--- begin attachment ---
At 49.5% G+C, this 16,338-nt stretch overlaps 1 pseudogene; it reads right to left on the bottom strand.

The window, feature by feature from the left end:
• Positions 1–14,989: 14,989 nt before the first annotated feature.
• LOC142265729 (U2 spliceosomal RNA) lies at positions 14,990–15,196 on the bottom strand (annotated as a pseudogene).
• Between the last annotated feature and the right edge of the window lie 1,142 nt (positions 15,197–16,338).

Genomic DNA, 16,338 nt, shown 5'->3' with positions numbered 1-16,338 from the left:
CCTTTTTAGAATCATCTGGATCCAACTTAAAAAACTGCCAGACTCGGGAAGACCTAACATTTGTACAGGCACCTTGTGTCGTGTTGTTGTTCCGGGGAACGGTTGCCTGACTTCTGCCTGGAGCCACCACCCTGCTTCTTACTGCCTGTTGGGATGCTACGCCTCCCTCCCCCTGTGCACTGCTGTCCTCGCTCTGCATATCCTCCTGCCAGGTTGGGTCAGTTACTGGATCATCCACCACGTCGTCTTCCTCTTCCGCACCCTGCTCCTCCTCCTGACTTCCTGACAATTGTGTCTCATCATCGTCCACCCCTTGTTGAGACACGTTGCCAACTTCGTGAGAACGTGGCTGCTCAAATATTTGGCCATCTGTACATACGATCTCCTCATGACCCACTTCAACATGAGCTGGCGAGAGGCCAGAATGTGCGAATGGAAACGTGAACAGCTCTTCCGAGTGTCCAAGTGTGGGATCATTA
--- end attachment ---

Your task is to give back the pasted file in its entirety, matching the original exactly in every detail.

At 49.5% G+C, this 16,338-nt stretch overlaps 1 pseudogene; it reads right to left on the bottom strand.

The window, feature by feature from the left end:
• Positions 1–14,989: 14,989 nt before the first annotated feature.
• LOC142265729 (U2 spliceosomal RNA) lies at positions 14,990–15,196 on the bottom strand (annotated as a pseudogene).
• Between the last annotated feature and the right edge of the window lie 1,142 nt (positions 15,197–16,338).

Genomic DNA, 16,338 nt, shown 5'->3' with positions numbered 1-16,338 from the left:
CCTTTTTAGAATCATCTGGATCCAACTTAAAAAACTGCCAGACTCGGGAAGACCTAACATTTGTACAGGCACCTTGTGTCGTGTTGTTGTTCCGGGGAACGGTTGCCTGACTTCTGCCTGGAGCCACCACCCTGCTTCTTACTGCCTGTTGGGATGCTACGCCTCCCTCCCCCTGTGCACTGCTGTCCTCGCTCTGCATATCCTCCTGCCAGGTTGGGTCAGTTACTGGATCATCCACCACGTCGTCTTCCTCTTCCGCACCCTGCTCCTCCTCCTGACTTCCTGACAATTGTGTCTCATCATCGTCCACCCCTTGTTGAGACACGTTGCCAACTTCGTGAGAACGTGGCTGCTCAAATATTTGGCCATCTGTACATACGATCTCCTCATGACCCACTTCAACATGAGCTGGCGAGAGGCCAGAATGTGCGAATGGAAACGTGAACAGCTCTTCCGAGTGTCCAAGTGTGGGATCATTA